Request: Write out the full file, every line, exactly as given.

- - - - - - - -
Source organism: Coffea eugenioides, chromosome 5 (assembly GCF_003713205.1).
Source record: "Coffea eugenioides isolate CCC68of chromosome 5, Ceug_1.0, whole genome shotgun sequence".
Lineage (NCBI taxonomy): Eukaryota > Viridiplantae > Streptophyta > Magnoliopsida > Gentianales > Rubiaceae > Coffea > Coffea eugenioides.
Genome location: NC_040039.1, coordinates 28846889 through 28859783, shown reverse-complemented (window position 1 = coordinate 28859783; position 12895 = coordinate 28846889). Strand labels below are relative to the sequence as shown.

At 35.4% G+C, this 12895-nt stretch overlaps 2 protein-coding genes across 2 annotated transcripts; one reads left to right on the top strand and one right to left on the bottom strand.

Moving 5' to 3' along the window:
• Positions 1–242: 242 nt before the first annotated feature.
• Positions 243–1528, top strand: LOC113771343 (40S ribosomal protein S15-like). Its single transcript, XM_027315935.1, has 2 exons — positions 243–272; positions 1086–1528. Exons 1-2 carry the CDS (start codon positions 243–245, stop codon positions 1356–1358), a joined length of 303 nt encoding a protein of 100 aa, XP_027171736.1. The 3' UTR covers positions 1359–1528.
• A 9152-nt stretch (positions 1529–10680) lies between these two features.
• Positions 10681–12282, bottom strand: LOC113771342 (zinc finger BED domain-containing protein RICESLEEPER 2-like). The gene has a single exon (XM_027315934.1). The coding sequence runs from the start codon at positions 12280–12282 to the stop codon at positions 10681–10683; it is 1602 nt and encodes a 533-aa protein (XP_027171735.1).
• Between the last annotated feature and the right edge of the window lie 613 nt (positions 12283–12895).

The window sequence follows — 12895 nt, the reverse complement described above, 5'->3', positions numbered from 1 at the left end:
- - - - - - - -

Source organism: Coffea eugenioides, chromosome 5 (assembly GCF_003713205.1).
Source record: "Coffea eugenioides isolate CCC68of chromosome 5, Ceug_1.0, whole genome shotgun sequence".
Lineage (NCBI taxonomy): Eukaryota > Viridiplantae > Streptophyta > Magnoliopsida > Gentianales > Rubiaceae > Coffea > Coffea eugenioides.
Genome location: NC_040039.1, coordinates 28846889 through 28859783, shown reverse-complemented (window position 1 = coordinate 28859783; position 12895 = coordinate 28846889). Strand labels below are relative to the sequence as shown.

At 35.4% G+C, this 12895-nt stretch overlaps 2 protein-coding genes across 2 annotated transcripts; one reads left to right on the top strand and one right to left on the bottom strand.

Moving 5' to 3' along the window:
• Positions 1–242: 242 nt before the first annotated feature.
• Positions 243–1528, top strand: LOC113771343 (40S ribosomal protein S15-like). Its single transcript, XM_027315935.1, has 2 exons — positions 243–272; positions 1086–1528. Exons 1-2 carry the CDS (start codon positions 243–245, stop codon positions 1356–1358), a joined length of 303 nt encoding a protein of 100 aa, XP_027171736.1. The 3' UTR covers positions 1359–1528.
• A 9152-nt stretch (positions 1529–10680) lies between these two features.
• Positions 10681–12282, bottom strand: LOC113771342 (zinc finger BED domain-containing protein RICESLEEPER 2-like). The gene has a single exon (XM_027315934.1). The coding sequence runs from the start codon at positions 12280–12282 to the stop codon at positions 10681–10683; it is 1602 nt and encodes a 533-aa protein (XP_027171735.1).
• Between the last annotated feature and the right edge of the window lie 613 nt (positions 12283–12895).

The window sequence follows — 12895 nt, the reverse complement described above, 5'->3', positions numbered from 1 at the left end: